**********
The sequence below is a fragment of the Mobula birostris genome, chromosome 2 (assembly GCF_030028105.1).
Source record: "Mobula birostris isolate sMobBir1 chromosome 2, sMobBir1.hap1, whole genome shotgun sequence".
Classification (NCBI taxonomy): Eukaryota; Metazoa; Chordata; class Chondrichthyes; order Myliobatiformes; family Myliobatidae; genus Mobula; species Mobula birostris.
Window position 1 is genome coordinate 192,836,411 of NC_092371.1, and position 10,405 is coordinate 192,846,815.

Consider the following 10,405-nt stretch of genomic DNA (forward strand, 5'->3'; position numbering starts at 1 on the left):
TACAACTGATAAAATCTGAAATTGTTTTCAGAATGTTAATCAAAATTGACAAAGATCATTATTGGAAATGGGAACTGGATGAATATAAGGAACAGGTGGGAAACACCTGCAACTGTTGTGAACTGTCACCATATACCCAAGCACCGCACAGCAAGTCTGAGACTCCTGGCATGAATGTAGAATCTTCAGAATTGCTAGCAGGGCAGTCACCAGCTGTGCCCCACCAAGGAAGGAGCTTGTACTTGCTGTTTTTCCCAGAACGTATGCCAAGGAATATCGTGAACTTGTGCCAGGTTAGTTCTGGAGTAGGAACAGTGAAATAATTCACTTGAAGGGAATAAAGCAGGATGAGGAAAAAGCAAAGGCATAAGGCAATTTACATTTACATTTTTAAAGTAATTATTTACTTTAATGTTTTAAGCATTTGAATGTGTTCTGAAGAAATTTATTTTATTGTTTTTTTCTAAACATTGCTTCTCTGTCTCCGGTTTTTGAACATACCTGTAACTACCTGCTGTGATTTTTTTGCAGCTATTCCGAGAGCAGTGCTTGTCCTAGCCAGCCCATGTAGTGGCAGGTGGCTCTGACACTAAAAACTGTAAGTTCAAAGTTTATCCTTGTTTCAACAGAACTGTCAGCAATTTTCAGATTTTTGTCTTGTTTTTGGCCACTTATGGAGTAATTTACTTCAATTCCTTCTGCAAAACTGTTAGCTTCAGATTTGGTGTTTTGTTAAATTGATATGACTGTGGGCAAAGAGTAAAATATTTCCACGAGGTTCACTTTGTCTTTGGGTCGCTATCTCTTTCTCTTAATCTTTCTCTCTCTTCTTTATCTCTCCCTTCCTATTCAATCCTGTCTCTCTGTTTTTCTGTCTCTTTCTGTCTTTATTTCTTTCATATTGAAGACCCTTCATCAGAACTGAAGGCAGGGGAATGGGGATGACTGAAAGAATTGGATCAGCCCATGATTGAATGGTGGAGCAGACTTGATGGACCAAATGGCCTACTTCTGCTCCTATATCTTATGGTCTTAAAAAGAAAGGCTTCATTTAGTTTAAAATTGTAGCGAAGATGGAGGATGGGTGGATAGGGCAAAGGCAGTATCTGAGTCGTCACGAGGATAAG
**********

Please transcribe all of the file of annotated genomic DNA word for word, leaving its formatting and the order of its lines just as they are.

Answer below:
The sequence below is a fragment of the Mobula birostris genome, chromosome 2 (assembly GCF_030028105.1).
Source record: "Mobula birostris isolate sMobBir1 chromosome 2, sMobBir1.hap1, whole genome shotgun sequence".
Classification (NCBI taxonomy): Eukaryota; Metazoa; Chordata; class Chondrichthyes; order Myliobatiformes; family Myliobatidae; genus Mobula; species Mobula birostris.
Window position 1 is genome coordinate 192,836,411 of NC_092371.1, and position 10,405 is coordinate 192,846,815.

Consider the following 10,405-nt stretch of genomic DNA (forward strand, 5'->3'; position numbering starts at 1 on the left):
TACAACTGATAAAATCTGAAATTGTTTTCAGAATGTTAATCAAAATTGACAAAGATCATTATTGGAAATGGGAACTGGATGAATATAAGGAACAGGTGGGAAACACCTGCAACTGTTGTGAACTGTCACCATATACCCAAGCACCGCACAGCAAGTCTGAGACTCCTGGCATGAATGTAGAATCTTCAGAATTGCTAGCAGGGCAGTCACCAGCTGTGCCCCACCAAGGAAGGAGCTTGTACTTGCTGTTTTTCCCAGAACGTATGCCAAGGAATATCGTGAACTTGTGCCAGGTTAGTTCTGGAGTAGGAACAGTGAAATAATTCACTTGAAGGGAATAAAGCAGGATGAGGAAAAAGCAAAGGCATAAGGCAATTTACATTTACATTTTTAAAGTAATTATTTACTTTAATGTTTTAAGCATTTGAATGTGTTCTGAAGAAATTTATTTTATTGTTTTTTTCTAAACATTGCTTCTCTGTCTCCGGTTTTTGAACATACCTGTAACTACCTGCTGTGATTTTTTTGCAGCTATTCCGAGAGCAGTGCTTGTCCTAGCCAGCCCATGTAGTGGCAGGTGGCTCTGACACTAAAAACTGTAAGTTCAAAGTTTATCCTTGTTTCAACAGAACTGTCAGCAATTTTCAGATTTTTGTCTTGTTTTTGGCCACTTATGGAGTAATTTACTTCAATTCCTTCTGCAAAACTGTTAGCTTCAGATTTGGTGTTTTGTTAAATTGATATGACTGTGGGCAAAGAGTAAAATATTTCCACGAGGTTCACTTTGTCTTTGGGTCGCTATCTCTTTCTCTTAATCTTTCTCTCTCTTCTTTATCTCTCCCTTCCTATTCAATCCTGTCTCTCTGTTTTTCTGTCTCTTTCTGTCTTTATTTCTTTCATATTGAAGACCCTTCATCAGAACTGAAGGCAGGGGAATGGGGATGACTGAAAGAATTGGATCAGCCCATGATTGAATGGTGGAGCAGACTTGATGGACCAAATGGCCTACTTCTGCTCCTATATCTTATGGTCTTAAAAAGAAAGGCTTCATTTAGTTTAAAATTGTAGCGAAGATGGAGGATGGGTGGATAGGGCAAAGGCAGTATCTGAGTCGTCACGAGGATAAG